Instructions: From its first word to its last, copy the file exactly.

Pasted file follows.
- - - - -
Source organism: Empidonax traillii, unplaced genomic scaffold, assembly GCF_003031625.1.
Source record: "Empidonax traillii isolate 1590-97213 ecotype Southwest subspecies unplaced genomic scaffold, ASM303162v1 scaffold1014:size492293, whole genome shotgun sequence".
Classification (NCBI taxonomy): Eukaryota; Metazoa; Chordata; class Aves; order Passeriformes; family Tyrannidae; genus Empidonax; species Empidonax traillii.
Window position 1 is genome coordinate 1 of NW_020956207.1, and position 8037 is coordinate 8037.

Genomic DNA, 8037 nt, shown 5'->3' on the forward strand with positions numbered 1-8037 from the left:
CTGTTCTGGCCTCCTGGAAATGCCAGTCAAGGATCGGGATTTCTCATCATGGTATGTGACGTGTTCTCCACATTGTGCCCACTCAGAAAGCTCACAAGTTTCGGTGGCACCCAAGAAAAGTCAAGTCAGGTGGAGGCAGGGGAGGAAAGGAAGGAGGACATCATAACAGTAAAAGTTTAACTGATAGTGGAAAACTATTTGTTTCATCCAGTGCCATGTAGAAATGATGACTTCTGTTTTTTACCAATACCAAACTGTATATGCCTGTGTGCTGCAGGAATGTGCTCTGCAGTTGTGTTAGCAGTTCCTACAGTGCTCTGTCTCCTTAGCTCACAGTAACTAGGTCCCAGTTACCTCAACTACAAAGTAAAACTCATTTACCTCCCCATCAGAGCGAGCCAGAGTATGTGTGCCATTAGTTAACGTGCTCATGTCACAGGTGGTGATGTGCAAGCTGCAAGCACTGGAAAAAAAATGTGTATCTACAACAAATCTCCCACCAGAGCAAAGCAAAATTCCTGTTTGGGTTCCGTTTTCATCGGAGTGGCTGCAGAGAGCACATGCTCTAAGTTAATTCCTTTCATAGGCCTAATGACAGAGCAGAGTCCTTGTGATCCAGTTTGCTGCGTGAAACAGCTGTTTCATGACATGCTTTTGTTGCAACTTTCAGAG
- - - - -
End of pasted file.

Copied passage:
Source organism: Empidonax traillii, unplaced genomic scaffold, assembly GCF_003031625.1.
Source record: "Empidonax traillii isolate 1590-97213 ecotype Southwest subspecies unplaced genomic scaffold, ASM303162v1 scaffold1014:size492293, whole genome shotgun sequence".
Classification (NCBI taxonomy): Eukaryota; Metazoa; Chordata; class Aves; order Passeriformes; family Tyrannidae; genus Empidonax; species Empidonax traillii.
Window position 1 is genome coordinate 1 of NW_020956207.1, and position 8037 is coordinate 8037.

Genomic DNA, 8037 nt, shown 5'->3' on the forward strand with positions numbered 1-8037 from the left:
CTGTTCTGGCCTCCTGGAAATGCCAGTCAAGGATCGGGATTTCTCATCATGGTATGTGACGTGTTCTCCACATTGTGCCCACTCAGAAAGCTCACAAGTTTCGGTGGCACCCAAGAAAAGTCAAGTCAGGTGGAGGCAGGGGAGGAAAGGAAGGAGGACATCATAACAGTAAAAGTTTAACTGATAGTGGAAAACTATTTGTTTCATCCAGTGCCATGTAGAAATGATGACTTCTGTTTTTTACCAATACCAAACTGTATATGCCTGTGTGCTGCAGGAATGTGCTCTGCAGTTGTGTTAGCAGTTCCTACAGTGCTCTGTCTCCTTAGCTCACAGTAACTAGGTCCCAGTTACCTCAACTACAAAGTAAAACTCATTTACCTCCCCATCAGAGCGAGCCAGAGTATGTGTGCCATTAGTTAACGTGCTCATGTCACAGGTGGTGATGTGCAAGCTGCAAGCACTGGAAAAAAAATGTGTATCTACAACAAATCTCCCACCAGAGCAAAGCAAAATTCCTGTTTGGGTTCCGTTTTCATCGGAGTGGCTGCAGAGAGCACATGCTCTAAGTTAATTCCTTTCATAGGCCTAATGACAGAGCAGAGTCCTTGTGATCCAGTTTGCTGCGTGAAACAGCTGTTTCATGACATGCTTTTGTTGCAACTTTCAGAG